The Promise of Summer has so many twists and turns, what was the inspiration behind it?
This is always something I puzzle over and wish I had a more articulate answer! Once I have my main character the plot usually builds from there. I like to have two intertwining stories, so I work out the key scenes with the help of sticky notes – lots of sticky notes!
I was writing another novel when Ruby, the lead character in The Promise of Summer, popped into my head. I had to jot a few notes down and then leave it so I could concentrate on the book I needed to finish. In my mind I left Ruby and Curtis on a bench eating fish and chips! I had read somewhere about someone picking up a magazine on a train and then realising that it had been left to save their seat while they got a drink. I think that was the trigger for my characters meeting on a train but who knows where the other 100k words came from!
You sometimes release books in separate parts, how do you decide where to make the separations in the overall story?
It’s something my publishers. Avon HarperCollins, asked me to do because it’s been a popular way to release novels in bite-sized chunks and it gives readers the choice of how they prefer to read the book. Quite early in the planning process I map out what those three key break points will be – it’s another excuse to use excessive amounts of sticky notes! It’s become a structure that works for me and I still use it even for the books that aren’t released in parts.
What have you enjoyed most since you started having your writing published?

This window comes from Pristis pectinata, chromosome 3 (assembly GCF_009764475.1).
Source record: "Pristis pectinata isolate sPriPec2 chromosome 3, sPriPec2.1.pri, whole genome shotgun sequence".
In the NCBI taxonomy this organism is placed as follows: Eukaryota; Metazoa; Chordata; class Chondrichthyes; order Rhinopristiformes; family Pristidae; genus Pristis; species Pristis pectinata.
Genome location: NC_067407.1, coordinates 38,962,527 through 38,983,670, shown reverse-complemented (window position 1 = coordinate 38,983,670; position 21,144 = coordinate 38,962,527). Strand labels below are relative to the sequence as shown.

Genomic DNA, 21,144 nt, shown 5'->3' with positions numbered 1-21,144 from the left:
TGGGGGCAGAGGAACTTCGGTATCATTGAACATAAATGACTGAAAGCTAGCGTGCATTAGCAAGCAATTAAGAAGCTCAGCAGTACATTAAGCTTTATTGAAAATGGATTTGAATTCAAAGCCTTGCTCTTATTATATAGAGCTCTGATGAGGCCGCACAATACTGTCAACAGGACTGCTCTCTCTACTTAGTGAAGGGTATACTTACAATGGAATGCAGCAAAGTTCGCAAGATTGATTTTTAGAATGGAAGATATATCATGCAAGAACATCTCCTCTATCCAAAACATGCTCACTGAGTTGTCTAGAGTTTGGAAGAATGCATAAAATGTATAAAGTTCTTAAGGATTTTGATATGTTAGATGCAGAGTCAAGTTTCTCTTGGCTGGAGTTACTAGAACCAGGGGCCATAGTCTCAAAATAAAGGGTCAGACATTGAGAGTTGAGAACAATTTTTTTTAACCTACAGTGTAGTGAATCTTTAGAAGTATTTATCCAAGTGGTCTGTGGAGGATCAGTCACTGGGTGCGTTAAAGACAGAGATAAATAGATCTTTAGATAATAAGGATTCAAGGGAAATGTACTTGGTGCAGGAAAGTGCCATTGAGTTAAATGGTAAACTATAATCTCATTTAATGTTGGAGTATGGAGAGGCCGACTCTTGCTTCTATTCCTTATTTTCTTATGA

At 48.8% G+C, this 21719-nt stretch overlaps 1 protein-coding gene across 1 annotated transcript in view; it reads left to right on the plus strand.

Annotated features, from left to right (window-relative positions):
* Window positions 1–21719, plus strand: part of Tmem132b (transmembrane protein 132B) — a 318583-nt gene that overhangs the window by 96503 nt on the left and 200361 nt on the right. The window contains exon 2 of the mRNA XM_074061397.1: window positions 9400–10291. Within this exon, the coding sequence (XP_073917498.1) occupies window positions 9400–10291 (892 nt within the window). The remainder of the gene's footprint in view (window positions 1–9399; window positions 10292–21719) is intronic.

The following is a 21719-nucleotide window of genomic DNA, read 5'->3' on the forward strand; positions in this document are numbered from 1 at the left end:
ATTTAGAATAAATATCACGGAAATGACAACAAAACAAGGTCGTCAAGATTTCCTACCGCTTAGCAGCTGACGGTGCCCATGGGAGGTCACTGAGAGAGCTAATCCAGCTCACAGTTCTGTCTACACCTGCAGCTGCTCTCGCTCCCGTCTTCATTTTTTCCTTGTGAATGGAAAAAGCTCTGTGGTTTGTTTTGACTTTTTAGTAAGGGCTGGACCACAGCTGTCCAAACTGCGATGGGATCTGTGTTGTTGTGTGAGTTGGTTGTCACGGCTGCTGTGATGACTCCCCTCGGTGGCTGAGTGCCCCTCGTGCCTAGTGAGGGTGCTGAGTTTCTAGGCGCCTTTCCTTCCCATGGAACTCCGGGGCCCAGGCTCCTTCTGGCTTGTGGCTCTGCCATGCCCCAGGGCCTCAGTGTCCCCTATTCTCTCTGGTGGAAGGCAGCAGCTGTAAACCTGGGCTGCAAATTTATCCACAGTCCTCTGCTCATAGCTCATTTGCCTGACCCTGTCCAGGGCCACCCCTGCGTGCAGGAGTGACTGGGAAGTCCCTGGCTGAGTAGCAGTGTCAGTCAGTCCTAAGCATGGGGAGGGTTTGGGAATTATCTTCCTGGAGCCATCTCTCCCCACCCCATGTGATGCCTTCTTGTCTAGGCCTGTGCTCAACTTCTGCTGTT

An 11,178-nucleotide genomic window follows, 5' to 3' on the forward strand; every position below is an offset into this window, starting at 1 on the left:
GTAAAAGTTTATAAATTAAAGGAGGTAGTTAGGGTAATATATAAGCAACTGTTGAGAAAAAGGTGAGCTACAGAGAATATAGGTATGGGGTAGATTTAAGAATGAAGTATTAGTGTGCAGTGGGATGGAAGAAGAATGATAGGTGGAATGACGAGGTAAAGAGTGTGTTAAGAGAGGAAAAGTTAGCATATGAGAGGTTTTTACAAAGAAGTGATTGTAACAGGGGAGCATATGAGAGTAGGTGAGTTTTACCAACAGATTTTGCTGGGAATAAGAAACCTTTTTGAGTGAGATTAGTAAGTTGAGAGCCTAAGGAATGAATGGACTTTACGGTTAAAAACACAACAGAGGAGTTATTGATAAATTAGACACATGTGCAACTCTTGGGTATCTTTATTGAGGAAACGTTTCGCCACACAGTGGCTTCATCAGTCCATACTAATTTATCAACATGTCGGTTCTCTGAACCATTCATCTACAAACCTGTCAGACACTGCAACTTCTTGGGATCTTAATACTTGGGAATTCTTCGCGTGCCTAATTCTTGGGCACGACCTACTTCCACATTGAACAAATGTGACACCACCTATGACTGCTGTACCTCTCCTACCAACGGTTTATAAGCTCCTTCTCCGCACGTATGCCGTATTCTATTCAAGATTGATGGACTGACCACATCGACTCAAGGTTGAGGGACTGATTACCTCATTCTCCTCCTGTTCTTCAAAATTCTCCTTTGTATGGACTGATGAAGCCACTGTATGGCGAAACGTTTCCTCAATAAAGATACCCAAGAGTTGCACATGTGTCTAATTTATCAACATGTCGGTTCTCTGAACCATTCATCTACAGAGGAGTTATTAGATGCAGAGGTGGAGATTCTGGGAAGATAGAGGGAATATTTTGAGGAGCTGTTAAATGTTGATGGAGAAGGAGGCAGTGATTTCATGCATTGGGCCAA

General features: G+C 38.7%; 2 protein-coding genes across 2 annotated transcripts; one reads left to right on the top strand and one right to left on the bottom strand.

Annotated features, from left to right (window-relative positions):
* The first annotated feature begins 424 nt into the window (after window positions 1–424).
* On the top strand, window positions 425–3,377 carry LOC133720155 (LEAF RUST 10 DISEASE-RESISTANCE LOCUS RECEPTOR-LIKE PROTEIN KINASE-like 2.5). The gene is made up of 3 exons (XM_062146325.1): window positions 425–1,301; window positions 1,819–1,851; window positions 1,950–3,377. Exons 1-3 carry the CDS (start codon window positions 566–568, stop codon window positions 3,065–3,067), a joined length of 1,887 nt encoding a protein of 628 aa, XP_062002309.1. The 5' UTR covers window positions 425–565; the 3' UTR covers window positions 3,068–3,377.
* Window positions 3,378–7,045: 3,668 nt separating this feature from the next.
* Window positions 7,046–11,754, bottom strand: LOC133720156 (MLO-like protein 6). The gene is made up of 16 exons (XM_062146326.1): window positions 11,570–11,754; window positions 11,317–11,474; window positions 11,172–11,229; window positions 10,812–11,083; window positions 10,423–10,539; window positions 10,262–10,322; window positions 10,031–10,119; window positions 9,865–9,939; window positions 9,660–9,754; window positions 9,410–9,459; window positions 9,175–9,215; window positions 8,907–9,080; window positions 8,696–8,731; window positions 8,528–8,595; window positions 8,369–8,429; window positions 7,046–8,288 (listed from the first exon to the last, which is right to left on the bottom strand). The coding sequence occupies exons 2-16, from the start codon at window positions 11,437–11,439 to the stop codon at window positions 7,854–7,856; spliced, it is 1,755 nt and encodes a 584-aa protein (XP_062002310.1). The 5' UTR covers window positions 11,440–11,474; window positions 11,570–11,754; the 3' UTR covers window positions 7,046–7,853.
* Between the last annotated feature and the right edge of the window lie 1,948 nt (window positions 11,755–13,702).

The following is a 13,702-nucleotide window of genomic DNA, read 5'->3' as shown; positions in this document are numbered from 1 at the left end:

It has opened up a door to a whole new group of people who I would otherwise never have met. The publishing industry is truly unique in how genuinely lovely and supportive people are. Everyone wants good books to do well regardless of who has written and published them and we all delight in seeing them succeed and that’s something quite special. I have also found my tribe in the members of the Romantic Novelists’ Association – finding like-minded people who are there for the ups and downs of your writing journey is so valuable. And the parties are pretty awesome too!
What are your future plans for your next book?
I’m very lucky to be working with two fabulous publishers at the moment. My next romantic comedy will be published by Avon, HarperCollins next summer and centres around a wedding dress seamstress, her overpowering boss and a chance meeting with a sexy builder. But before that I am releasing a book that is a bit of a departure for me as it’s not a romance. The Library is more of a book club read and focusses on two very different characters, a troubled teenage boy and a feisty woman in her seventies, who come together to try to save their village library. The Library is published by Aria, Head of Zeus on 2nd September in eBook and audio and 6th January in paperback.
What are the key steps that aspiring writers need to take when deciding to try and get something published?
Finish the novel! I don’t mean to be flippant but having a completed manuscript, that is the very best you can make it, really is key. Concentrate on those first few pages in particular because that may be all any potential agent or editor will read before deciding whether to continue or put it down.
When you are not writing what do you like to do to relax?
Family time is really important to me whether that’s cooking something new with my daughter, watching a film or just chilling out together. But if I’m just having some me time then you can’t beat curling up with a cup of tea, a packet of biscuits and a good book.
See our review of The Promise of Summer by Bella Osborne